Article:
I once owned a 1995 Buick Le Sabre; 4 doors; leather seats; tape player; automatic windows; and a Dino Ride system that I never understood what it was- but it had one; fuel injection v-6 engine. It gave me a smooth ride. I loved that car, not because of all the equipment and mysterious systems, but because it was our family car- a car we could count on to get us from point A to point B safely; a car we trusted at night on a lonely road when the kids were sleeping in the back seat; a car that could travel safely in snow and ice and rain and sleet; a car that never failed us on family vacations. We always arrived back home.
And then, it got old. And the check engine light came on and no mechanic on the face of the earth could prevent it from glowing. The engine actually quit running as I sped around the Raleigh beltway in rush hour traffic and I had to coast across four lanes of traffic in order to pull off the highway with no power steering. But, I still loved it. And I still pampered it...until the horn went berserk.
I was driving from work one afternoon and pulled up to a stoplight at an intersection. Pedestrians were crossing the street in front of me when my horn blew at them. They jumped, startled, and said some very unkind things to me. I thought that I had accidentally bumped the horn and tried to apologize but they would not accept it.
A few miles further I was following a car when the horn began to beep again. I could see the driver in the car in front of me looking in his rear view mirror. So, I turned right at the next intersection, trying to figure out what was going on.
A few days passed without incident when I switched cars with Melanie so that I could travel out of town, since I no longer trusted the Buick for long distance travel. I don't remember if I told Melanie about the horn problem (I probably didn't), but I should have.
She was driving home in rush hour traffic on Central Avenue when the Buick's horn began beeping. People around her looked at her with hostile eyes. As the beeping continued people began to give her the one finger salute while mouthing a few choice words to her.
Now, you should know that my wife is what some people call a "peacemaker". She does not like conflict, especially conflict with strangers, and will go to great lengths to avoid such conflict. But on this day, there was nothing she could do. The Buick had a mind of its own and the horn continued to honk.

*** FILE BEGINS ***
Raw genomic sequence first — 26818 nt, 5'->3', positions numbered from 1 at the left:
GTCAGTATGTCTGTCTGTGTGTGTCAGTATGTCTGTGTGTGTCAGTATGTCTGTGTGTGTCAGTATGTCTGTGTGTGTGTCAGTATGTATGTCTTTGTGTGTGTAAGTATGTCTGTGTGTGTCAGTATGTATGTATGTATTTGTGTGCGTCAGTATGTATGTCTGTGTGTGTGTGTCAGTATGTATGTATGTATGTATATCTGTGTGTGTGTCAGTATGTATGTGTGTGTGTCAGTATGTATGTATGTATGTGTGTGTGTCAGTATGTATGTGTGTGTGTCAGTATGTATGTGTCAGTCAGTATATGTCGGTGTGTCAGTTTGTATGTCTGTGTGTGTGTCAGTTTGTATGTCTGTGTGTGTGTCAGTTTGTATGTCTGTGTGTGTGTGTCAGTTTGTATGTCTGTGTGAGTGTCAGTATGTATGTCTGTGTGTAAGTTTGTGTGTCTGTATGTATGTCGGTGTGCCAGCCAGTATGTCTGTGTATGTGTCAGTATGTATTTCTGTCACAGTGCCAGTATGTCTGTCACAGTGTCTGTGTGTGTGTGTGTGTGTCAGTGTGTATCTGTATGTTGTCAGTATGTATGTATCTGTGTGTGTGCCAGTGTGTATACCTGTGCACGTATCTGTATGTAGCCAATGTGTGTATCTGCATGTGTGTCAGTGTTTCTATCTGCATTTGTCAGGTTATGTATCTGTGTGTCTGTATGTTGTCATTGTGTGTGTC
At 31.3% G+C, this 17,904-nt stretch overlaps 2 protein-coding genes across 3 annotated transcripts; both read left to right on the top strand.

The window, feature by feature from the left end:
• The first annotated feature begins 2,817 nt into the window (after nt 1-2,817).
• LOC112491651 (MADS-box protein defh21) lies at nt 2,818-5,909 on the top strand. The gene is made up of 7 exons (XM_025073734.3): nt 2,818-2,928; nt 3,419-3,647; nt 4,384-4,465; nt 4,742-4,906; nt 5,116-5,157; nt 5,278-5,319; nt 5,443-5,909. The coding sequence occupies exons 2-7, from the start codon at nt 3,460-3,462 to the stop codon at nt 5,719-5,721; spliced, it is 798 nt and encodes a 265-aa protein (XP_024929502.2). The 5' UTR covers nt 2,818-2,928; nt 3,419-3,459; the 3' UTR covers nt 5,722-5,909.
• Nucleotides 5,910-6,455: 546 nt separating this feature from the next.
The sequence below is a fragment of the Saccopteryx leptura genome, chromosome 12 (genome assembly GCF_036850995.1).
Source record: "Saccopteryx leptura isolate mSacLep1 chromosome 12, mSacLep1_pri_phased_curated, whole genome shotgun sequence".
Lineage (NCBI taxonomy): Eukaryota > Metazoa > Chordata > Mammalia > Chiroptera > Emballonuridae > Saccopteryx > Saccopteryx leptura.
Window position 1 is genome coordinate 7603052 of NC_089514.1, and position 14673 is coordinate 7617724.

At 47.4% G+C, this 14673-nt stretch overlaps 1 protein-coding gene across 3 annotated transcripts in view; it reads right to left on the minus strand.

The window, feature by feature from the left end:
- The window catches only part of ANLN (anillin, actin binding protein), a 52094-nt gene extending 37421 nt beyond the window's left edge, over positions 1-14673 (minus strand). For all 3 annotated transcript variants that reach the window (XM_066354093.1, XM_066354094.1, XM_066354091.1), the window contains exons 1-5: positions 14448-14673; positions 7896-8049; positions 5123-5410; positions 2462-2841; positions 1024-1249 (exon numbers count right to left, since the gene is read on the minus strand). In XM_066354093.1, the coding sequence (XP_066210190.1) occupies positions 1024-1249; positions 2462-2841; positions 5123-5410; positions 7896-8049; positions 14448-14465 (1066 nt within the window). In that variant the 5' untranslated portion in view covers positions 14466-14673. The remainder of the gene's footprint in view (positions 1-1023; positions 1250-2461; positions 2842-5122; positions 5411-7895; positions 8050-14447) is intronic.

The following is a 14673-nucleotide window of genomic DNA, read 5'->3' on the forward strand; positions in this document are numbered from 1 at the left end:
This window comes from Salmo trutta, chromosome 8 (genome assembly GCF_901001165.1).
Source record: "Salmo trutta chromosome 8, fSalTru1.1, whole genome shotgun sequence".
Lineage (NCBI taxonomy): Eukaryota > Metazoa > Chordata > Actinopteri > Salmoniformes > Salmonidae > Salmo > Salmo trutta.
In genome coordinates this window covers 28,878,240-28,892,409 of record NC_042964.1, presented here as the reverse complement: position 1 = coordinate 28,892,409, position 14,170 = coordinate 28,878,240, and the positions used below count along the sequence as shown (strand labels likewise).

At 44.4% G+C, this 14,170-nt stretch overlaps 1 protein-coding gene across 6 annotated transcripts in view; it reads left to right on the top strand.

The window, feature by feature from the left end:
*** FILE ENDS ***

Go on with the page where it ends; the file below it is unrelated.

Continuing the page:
Finally, the only thing she could think of doing was to turn off this busy street into the nearest vacant parking lot- which happened to be the parking lot of a day care center- with children playing on the playground. Melanie is not only a peacemaker, but she is also a teacher who has spent her entire life giving encouragement and love to children. The horn had now elevated in its honking to one loud, long, never ending beeeeeeeeeeeep. The children on the playground clutched their hands to their ears; some fell on the ground crying for their Mothers. The daycare workers turned and stared angrily at Melanie, wondering why she was being so rude. Melanie ran to the fence and explained her predicament and one of the teachers, who knew about cars and fuses, came to her rescue. She pulled the fuse to the car horn and it stopped making its dreadful, child deafening, insulting, ear splitting noise.
For Melanie, this was a traumatic experience. Through a set of circumstances over which she had no control, she incurred the wrath of people she encountered including some innocent children. Too often, we are quick to judge someone whose set of circumstances are beyond their control. We see a person who appears to us to be acting in a strange way or in a way we would never act (or so we think). But one day, we may be driving along life's highway and our horn may begin to blow. And then, we will understand.
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